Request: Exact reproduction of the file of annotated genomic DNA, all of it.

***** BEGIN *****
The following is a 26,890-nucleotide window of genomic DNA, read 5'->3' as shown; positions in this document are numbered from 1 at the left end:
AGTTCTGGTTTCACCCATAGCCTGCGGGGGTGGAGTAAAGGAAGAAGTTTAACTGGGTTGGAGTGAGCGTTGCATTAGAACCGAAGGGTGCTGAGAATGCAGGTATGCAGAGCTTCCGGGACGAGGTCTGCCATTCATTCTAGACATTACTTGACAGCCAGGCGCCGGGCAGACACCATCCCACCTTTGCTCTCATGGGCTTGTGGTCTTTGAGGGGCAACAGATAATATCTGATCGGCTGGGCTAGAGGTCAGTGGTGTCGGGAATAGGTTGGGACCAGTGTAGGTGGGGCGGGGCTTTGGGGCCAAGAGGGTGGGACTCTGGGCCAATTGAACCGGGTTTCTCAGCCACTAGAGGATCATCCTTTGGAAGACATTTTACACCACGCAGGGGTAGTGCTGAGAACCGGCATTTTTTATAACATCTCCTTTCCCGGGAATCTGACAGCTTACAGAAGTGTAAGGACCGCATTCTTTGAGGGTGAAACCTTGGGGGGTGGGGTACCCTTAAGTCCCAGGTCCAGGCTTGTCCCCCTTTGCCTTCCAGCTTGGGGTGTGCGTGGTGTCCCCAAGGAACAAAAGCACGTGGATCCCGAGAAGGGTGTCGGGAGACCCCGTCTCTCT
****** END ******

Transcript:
The following is a 26,890-nucleotide window of genomic DNA, read 5'->3' as shown; positions in this document are numbered from 1 at the left end:
AGTTCTGGTTTCACCCATAGCCTGCGGGGGTGGAGTAAAGGAAGAAGTTTAACTGGGTTGGAGTGAGCGTTGCATTAGAACCGAAGGGTGCTGAGAATGCAGGTATGCAGAGCTTCCGGGACGAGGTCTGCCATTCATTCTAGACATTACTTGACAGCCAGGCGCCGGGCAGACACCATCCCACCTTTGCTCTCATGGGCTTGTGGTCTTTGAGGGGCAACAGATAATATCTGATCGGCTGGGCTAGAGGTCAGTGGTGTCGGGAATAGGTTGGGACCAGTGTAGGTGGGGCGGGGCTTTGGGGCCAAGAGGGTGGGACTCTGGGCCAATTGAACCGGGTTTCTCAGCCACTAGAGGATCATCCTTTGGAAGACATTTTACACCACGCAGGGGTAGTGCTGAGAACCGGCATTTTTTATAACATCTCCTTTCCCGGGAATCTGACAGCTTACAGAAGTGTAAGGACCGCATTCTTTGAGGGTGAAACCTTGGGGGGTGGGGTACCCTTAAGTCCCAGGTCCAGGCTTGTCCCCCTTTGCCTTCCAGCTTGGGGTGTGCGTGGTGTCCCCAAGGAACAAAAGCACGTGGATCCCGAGAAGGGTGTCGGGAGACCCCGTCTCTCT